Remnants of old manually operated coal elevators remain tucked away in a some of Lviv’s courtyards. These artifacts date from the late nineteenth and early twentieth centuries — a time when coal was widely used for domestic heating.
At that time, coal would have been delivered to the courtyards of residential buildings, often in carts that were pushed along tracks in the entrance ways. Then the coal would have been hoisted up to each floor on an elevator — a much more efficient and cleaner way to deliver coal to households than carrying the heavy load up the stairs and dirtying the inside of the building.
In some cases, such elevators were built inside a building, within the stairwell.
With the coal infrastructure having been obsolete for decades, it is no wonder that over time the elevators have been dismantled. Yet traces have survived in several courtyards around the city (and in a couple of stairwells). Most often, only the guide rails remain; however, in a few places parts of the winch and pulley mechanisms can also be found.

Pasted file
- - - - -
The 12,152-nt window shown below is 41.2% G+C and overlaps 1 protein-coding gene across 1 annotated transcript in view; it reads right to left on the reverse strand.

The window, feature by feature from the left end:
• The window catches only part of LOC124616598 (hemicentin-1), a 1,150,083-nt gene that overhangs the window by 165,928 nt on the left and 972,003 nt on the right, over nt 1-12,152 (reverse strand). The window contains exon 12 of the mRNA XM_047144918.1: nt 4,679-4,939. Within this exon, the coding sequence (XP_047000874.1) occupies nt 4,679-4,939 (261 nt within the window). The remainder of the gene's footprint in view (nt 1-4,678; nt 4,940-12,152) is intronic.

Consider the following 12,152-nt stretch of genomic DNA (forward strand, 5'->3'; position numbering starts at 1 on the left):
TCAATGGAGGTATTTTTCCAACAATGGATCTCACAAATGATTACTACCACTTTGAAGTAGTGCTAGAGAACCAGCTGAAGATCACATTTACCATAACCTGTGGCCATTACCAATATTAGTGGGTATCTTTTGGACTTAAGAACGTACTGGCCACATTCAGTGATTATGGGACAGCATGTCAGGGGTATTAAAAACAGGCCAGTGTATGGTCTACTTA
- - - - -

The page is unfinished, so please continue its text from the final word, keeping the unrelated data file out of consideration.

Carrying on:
In this courtyard, there were elevators on either side servicing both parts of the building. The mechanisms, manufactured by Zygmunt Piotrowicz Lwów, had been largely intact (as pictured below) until a few years ago when parts started to go missing.
In this courtyard, in addition to the guide rails, part of the mechanism is also in place, but with no manufacturer’s mark. Here it is attached to the wall.
More examples of guide rails
A rare example of an interior, also manufactured by Zygmunt Piotrowicz Lwów as in the first example above.
Remnants of a coal elevator can also be found inside the former Bursa of the National House Institute (built 1907)
By Areta Kovalska